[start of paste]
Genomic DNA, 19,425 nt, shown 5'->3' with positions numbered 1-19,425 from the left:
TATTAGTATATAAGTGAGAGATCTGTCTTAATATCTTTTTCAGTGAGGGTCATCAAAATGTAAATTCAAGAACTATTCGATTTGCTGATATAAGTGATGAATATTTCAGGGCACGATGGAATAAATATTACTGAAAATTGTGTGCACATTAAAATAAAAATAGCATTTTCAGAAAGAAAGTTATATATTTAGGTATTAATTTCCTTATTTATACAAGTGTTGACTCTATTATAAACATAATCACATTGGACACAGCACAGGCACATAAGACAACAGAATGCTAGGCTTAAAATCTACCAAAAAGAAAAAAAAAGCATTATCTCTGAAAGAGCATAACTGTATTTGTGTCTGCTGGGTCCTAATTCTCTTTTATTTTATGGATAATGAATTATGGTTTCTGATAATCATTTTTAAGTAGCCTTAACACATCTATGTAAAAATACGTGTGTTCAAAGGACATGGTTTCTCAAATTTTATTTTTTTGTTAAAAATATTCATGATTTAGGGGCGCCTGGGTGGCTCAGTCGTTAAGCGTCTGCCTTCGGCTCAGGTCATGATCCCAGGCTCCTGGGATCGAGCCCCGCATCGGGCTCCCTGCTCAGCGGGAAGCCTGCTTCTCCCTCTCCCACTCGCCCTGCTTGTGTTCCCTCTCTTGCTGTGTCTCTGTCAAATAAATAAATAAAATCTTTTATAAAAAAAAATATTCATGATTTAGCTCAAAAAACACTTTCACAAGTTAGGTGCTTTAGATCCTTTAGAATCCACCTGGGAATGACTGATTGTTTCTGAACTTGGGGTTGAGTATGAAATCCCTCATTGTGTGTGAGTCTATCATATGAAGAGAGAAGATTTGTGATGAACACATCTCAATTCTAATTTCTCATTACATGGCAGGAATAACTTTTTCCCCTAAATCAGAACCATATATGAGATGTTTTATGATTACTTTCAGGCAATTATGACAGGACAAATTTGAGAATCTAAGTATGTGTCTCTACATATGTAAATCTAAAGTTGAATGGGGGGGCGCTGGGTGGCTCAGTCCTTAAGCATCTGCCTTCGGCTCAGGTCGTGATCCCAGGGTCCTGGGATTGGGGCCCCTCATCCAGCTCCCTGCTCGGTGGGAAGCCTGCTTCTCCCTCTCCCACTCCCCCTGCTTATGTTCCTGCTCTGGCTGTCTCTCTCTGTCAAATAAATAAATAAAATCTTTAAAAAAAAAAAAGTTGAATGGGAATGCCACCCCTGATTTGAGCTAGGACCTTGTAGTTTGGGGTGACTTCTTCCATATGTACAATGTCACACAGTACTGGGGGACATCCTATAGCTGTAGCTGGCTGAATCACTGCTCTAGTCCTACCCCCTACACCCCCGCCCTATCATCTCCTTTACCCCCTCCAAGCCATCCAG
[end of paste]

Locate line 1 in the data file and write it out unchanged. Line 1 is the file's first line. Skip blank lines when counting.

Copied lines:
Genomic DNA, 19,425 nt, shown 5'->3' with positions numbered 1-19,425 from the left: